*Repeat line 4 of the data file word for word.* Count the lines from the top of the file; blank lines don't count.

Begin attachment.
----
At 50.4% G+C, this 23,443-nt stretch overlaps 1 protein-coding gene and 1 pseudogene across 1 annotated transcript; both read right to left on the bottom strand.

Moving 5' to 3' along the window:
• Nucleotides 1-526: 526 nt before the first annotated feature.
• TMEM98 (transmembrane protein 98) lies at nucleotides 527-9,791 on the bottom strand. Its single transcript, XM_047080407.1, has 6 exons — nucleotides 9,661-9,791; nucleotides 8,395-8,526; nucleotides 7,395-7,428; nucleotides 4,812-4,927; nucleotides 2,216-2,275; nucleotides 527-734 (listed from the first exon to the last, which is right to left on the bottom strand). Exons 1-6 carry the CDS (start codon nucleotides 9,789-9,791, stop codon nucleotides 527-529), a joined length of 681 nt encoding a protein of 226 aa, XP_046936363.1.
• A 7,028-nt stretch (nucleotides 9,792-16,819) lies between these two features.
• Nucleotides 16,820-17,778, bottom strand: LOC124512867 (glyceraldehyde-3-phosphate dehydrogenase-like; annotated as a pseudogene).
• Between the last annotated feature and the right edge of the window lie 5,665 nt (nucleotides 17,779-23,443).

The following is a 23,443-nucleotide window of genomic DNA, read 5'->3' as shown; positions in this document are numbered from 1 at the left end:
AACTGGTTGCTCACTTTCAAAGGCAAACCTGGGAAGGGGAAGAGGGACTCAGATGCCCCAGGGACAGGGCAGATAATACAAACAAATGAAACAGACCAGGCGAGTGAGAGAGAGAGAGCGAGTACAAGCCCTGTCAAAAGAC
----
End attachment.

• TMEM98 (transmembrane protein 98) lies at nucleotides 527-9,791 on the bottom strand. Its single transcript, XM_047080407.1, has 6 exons — nucleotides 9,661-9,791; nucleotides 8,395-8,526; nucleotides 7,395-7,428; nucleotides 4,812-4,927; nucleotides 2,216-2,275; nucleotides 527-734 (listed from the first exon to the last, which is right to left on the bottom strand). Exons 1-6 carry the CDS (start codon nucleotides 9,789-9,791, stop codon nucleotides 527-529), a joined length of 681 nt encoding a protein of 226 aa, XP_046936363.1.